Posted by News Express | 18 May 2017 | 1,417 times
North-East Nigeria could face new security risks as the world and the Nigerian Government fall critically short of addressing the growing food and humanitarian crisis there, warns International Crisis Group.
In its latest report Instruments of Pain: The Food Crisis in North East Nigeria (published today, May 18), the independent conflict prevention organisation notes that five million people in the region are facing severe food insecurity.
The report notes the crisis has been caused by the seven-year-old Boko Haram insurgency, but the response to the food emergency has been insufficient. This is largely because, as of April 30, donors had contributed only 17.2 per cent of the UN’s $1.5 billion 2017 Nigeria Humanitarian Response appeal. Security concerns blocking access to those in need have also constrained aid organisations.
Already, humanitarian groups say emergency food deliveries are dwindling and may be cut within weeks.
The Crisis Group report warns that as aid diminishes in camps, some displaced people are being pushed to return home “to take advantage of the rainy season to farm and fend for themselves”. Such “a hasty, hunger-driven return to insecure areas”, it says, “could expose them to Boko Haram attacks and overwhelm the army’s ability to provide security”.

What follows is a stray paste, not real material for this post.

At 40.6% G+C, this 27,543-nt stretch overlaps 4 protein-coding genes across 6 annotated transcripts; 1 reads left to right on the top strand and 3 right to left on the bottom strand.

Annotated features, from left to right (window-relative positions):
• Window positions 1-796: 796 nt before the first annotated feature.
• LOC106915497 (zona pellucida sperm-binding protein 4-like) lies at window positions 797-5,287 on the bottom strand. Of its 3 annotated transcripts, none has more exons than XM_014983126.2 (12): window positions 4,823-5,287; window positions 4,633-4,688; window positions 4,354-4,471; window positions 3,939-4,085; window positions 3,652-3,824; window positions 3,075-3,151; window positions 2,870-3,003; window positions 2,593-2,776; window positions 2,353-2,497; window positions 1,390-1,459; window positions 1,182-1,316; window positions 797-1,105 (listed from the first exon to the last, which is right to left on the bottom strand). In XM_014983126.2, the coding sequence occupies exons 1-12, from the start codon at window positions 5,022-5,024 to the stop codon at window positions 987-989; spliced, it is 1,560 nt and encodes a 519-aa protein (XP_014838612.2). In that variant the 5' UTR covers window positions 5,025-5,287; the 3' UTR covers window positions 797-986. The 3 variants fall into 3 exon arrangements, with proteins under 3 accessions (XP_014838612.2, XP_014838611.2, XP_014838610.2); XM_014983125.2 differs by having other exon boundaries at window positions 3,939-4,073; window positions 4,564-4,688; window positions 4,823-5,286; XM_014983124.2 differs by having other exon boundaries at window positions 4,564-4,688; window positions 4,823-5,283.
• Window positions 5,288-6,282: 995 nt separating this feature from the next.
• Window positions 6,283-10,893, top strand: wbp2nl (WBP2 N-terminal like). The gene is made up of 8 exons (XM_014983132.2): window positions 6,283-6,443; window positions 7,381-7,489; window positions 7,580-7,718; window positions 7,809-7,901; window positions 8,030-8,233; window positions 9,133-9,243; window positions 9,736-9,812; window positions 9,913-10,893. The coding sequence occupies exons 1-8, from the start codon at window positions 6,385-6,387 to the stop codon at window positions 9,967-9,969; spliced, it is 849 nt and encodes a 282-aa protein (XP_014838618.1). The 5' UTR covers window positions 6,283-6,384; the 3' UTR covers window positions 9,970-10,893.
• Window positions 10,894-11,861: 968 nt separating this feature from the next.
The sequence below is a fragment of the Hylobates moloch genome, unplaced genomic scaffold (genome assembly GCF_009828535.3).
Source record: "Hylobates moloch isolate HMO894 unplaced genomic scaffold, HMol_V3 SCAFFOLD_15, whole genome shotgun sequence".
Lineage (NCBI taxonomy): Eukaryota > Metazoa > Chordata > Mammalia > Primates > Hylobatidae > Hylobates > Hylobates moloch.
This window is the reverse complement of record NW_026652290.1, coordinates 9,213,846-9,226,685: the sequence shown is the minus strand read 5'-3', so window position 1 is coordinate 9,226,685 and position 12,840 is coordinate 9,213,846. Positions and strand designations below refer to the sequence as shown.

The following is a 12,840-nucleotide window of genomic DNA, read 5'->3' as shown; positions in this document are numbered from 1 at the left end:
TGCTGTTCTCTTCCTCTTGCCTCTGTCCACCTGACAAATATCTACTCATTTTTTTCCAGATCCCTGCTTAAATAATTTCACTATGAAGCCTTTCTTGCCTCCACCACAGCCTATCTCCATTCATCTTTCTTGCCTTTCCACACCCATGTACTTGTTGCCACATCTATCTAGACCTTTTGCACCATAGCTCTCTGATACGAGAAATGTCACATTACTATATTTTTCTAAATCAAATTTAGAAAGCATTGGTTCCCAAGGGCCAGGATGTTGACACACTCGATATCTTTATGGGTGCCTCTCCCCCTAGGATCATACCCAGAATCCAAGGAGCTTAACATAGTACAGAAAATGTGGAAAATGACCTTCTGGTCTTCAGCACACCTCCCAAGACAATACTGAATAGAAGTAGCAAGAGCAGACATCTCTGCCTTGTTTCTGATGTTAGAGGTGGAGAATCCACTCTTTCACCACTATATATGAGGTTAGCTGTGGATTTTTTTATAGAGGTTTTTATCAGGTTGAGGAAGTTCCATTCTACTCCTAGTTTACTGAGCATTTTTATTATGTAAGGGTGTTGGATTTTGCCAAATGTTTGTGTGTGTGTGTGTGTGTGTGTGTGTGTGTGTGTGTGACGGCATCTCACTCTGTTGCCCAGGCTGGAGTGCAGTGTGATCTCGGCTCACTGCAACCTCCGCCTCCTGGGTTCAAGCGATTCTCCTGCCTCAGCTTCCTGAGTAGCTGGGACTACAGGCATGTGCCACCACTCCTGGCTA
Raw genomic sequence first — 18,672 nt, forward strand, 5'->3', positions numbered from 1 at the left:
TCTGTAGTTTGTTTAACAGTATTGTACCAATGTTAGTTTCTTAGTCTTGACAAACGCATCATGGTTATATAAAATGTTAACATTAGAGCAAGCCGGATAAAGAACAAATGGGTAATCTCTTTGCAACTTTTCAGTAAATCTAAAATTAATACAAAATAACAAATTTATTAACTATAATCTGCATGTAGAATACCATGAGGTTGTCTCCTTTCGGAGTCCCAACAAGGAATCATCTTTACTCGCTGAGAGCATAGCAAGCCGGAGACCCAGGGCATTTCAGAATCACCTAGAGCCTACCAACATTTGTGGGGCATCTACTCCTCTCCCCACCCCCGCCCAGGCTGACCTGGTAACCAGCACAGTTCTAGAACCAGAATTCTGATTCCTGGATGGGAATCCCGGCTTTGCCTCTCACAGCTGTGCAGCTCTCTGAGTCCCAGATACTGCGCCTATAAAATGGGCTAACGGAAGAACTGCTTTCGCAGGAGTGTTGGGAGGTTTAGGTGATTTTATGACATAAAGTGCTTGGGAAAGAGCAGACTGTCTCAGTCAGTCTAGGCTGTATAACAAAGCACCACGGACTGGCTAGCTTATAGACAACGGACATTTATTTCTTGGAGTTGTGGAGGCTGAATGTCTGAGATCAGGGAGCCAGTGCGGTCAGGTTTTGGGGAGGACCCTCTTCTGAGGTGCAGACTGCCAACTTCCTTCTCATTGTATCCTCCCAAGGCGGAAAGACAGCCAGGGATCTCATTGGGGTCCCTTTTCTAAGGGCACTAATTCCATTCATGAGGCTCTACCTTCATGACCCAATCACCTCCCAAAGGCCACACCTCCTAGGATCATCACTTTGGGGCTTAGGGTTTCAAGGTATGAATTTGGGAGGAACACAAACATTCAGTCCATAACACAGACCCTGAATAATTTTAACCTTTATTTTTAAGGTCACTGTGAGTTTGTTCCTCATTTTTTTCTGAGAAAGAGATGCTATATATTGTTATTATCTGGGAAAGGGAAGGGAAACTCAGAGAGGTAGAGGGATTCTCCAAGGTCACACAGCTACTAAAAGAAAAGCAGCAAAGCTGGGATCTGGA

Crisis Group further warns that: “Millions of severely deprived, undernourished and displaced youth seeking food and other forms of sustenance represent not only a humanitarian disaster but also potentially a longer-term risk for the region’s stability. They could turn to bandit groups, be engaged by local politicians to fight electoral rivals or be recruited by extremist jihadist groups.”
Averting the food crisis, Crisis Group says, requires donors to increase their contributions immediately by honouring previous pledges and committing more to fill the 2017 funding gap. The Nigerian government also needs to boost its provision of food and other humanitarian aid to the north east and to resettled communities and to phase out military restrictions that have crippled economic activities in Borno State.
Ultimately, however, as the humanitarian situation was caused by the Boko Haram insurgency, overcoming the crisis requires ending the conflict.
Following the precedents set by the negotiated releases of over 100 out of the over 200 schoolgirls kidnapped by Boko Haram in Chibok, Borno state, in April 2014, Crisis Group urges the Nigerian government to explore all options for ending the conflict now, including through negotiations with the insurgents.
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